Review: Pocket City


Is that a major metropolitan area in your pocket or are you just happy to see me?

In the early years of the app store, back before freemium titles starting raking in millions through microtransactions, EA released a decent if feature-poor version of Sim City 3000 simply titled Sim City for iPhone. If you go in the app store right now, you won't find it. EA removed it several years ago, replacing it with Sim City Buildit, a free-to-play replacement with enough timers to drive even the most serious city planner to leave town.

The App Store on the iPad is actually a hotbed of fantastic little simulators, be it titles "inspired" by other hit games, like GameDev Tycoon or Project Highrise, or outstanding ports of '90s hits like Transport Tycoon and Roller Coaster Tycoon Classic. What's been missing, at least from my searches, is a decent city builder. Until now.

Pocket City review

Pocket City (Android, iOS [reviewed on a 2018 iPad])
Developer: Codebrew Games
Publisher: Codebrew Games
Released: July 31, 2018
MSRP: $4.99

Pocket City is Sim City simplified. The objective is obvious: build a city. I start with a little bit of cash, lay down some zones and roads, and within a few hours, I have a massive metropolis with an oddly low population. The game shares a few features from the original Sim City and Sim City 2000. There are just three types of zones to build -- residential, commercial, industrial -- as well as various buildings I can use to improve my city's finances, congestion issues, and population. Zones are built square-by-square but I can hold and drag my finger across the touch screen to make as many as I can afford at once. The touch controls here are quite good and there's never an issue where I build something I'm not supposed to.

Keeping my city up and running is a snap. As I said, this is Sim City simplified, so some of the mechanics from that series are absent here. There is no elevation manipulation, no powerlines to worry about, no pipes for water and sewer. Instead, everything operates by way of roads. I just need to build power plants and water towers along the roads I lay down. Then, as long as a building is within two spaces of a roadway, it'll have access to these resources. With the exception of trees I can lay down to improve my environment, everything requires power, water, and roadway access. So if I want to build a park in the middle of a massive housing project, forget about it.

As I advance my city further, I unlock new facilities I can construct to improve aspects such as safety, recreation, transportation, and health. I can adjust my taxes to greatly increase revenue at the cost of a mass exodus from my burg, or I can lower them to lure more people in. Managing my city well helps me complete the dozen or so quests my residents give to me. Some simply task me with improving an facet of my city, while others force me to take a closer look at what I've built, to help spot a gang hideout or find a clowder of cats.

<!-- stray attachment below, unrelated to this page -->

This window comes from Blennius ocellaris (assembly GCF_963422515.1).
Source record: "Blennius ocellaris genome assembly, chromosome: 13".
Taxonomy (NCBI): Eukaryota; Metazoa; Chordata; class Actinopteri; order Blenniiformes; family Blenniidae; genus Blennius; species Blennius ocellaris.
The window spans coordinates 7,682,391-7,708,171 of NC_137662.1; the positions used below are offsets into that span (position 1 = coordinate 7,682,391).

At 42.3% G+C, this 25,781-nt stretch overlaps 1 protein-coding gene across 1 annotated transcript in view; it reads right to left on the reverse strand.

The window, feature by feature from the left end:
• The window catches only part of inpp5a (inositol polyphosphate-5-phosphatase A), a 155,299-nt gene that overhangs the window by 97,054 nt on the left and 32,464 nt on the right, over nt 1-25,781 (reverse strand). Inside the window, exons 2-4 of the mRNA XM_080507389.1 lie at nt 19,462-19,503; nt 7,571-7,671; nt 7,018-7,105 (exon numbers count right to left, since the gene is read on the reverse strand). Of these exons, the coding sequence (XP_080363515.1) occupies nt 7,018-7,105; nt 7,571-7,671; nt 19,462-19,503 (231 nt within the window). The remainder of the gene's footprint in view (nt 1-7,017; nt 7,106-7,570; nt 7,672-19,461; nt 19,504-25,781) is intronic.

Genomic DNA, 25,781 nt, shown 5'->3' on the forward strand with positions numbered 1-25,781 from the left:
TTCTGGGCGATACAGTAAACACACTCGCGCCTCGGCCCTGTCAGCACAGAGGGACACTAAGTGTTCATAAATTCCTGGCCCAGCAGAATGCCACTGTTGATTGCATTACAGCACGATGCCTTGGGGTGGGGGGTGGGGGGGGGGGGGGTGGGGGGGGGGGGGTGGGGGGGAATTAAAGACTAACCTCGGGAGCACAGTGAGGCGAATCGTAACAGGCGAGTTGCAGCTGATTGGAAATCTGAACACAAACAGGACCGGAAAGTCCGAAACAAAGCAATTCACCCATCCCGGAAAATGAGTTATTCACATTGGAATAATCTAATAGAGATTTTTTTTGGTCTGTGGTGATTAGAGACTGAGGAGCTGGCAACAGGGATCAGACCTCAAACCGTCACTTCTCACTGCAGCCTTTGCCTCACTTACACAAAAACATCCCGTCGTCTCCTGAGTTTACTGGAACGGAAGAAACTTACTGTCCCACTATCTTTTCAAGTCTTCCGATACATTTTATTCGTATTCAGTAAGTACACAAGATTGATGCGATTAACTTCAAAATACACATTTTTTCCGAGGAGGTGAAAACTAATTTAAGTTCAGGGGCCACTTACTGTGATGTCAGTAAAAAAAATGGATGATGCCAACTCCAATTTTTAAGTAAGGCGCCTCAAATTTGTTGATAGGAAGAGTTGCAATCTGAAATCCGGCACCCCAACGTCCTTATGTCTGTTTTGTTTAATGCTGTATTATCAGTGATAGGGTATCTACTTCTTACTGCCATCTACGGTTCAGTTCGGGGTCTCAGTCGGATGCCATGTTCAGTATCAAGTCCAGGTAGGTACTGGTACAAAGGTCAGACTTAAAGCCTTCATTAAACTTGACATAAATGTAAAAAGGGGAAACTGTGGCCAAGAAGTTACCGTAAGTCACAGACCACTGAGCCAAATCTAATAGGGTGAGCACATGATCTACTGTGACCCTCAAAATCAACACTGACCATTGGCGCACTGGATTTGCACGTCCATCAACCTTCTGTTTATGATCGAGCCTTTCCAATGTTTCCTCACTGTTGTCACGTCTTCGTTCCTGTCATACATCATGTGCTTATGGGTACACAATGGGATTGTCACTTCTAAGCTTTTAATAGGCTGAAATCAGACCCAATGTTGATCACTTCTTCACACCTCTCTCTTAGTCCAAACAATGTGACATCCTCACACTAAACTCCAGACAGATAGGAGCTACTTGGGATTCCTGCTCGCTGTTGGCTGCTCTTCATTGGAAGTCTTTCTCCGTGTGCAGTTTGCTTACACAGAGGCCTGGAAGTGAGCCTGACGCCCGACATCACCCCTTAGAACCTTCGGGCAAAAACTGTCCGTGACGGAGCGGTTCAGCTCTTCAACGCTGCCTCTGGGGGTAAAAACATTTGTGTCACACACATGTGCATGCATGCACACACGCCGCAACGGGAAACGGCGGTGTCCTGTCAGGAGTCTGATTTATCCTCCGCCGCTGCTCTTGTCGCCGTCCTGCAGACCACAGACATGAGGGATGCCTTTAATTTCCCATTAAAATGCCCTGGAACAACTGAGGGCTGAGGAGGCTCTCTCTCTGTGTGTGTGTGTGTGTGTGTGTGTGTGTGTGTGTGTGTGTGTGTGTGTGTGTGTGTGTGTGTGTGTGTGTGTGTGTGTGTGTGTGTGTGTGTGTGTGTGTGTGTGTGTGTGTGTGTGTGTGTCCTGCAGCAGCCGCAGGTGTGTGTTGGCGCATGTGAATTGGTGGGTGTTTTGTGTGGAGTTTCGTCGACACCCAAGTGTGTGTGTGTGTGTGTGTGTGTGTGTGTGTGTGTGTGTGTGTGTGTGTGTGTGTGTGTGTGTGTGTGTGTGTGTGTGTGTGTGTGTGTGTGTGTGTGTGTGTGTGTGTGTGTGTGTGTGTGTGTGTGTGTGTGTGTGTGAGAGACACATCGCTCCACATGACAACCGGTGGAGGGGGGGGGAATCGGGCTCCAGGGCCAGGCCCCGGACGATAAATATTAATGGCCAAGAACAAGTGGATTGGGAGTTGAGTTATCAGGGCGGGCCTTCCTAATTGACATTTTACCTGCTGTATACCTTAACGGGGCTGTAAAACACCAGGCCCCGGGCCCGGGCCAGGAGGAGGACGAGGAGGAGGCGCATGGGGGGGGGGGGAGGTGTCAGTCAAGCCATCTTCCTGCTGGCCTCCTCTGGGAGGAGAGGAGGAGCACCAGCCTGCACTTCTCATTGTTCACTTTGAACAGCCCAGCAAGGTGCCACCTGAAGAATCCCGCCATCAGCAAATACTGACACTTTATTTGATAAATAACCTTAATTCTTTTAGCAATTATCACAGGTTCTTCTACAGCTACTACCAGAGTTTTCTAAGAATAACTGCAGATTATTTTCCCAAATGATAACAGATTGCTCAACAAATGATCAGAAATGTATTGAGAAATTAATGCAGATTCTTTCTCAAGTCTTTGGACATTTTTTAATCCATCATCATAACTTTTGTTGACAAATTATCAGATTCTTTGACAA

Pocket City is quite good for what it is, but holding it back from being a phenomenal app is a lack of longevity. There is just one campaign, as well as a free build sandbox option. The campaign can be played on multiple difficulty levels, which I don't find out about until I've grown tired of working on my first city. It's easy to fall under this game's spell during that first run because the difficulty is set to casual and I'm flush with cash. Hard isn't actually hard -- just more expensive -- while Expert is the only time I need to take a loan from a bank and restrict myself from laying down plots willy-nilly.

The map is also very small. I fill it to capacity well before I raise my city to level 50. At level 70, I've pretty much run out of quests to raise my XP, so I settle for demolishing and rebuilding parts of my city. I tear down an apartment complex just to build another in its place. There are also disasters that happen randomly or at my command. Survival of these events will shower me with experience points, but any damage they do I can fix with the press of a menu option.

Pocket City is a cute, casual city builder that's more entertaining in short bursts than long planning sessions. It's certainly worth its low asking price, but it doesn't quite reach the heights of the games that inspired it.

[This review is based on a retail build of the game provided by the publisher.]

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Pocket City reviewed by CJ Andriessen



Solid and definitely has an audience. There could be some hard-to-ignore faults, but the experience is fun.
How we score:  The Destructoid reviews guide


CJ Andriessen
CJ AndriessenFeatures Editor   gamer profile

Just what the internet needs: yet another white guy writing about video games. Also, I backed that Bloodstained game. more + disclosures



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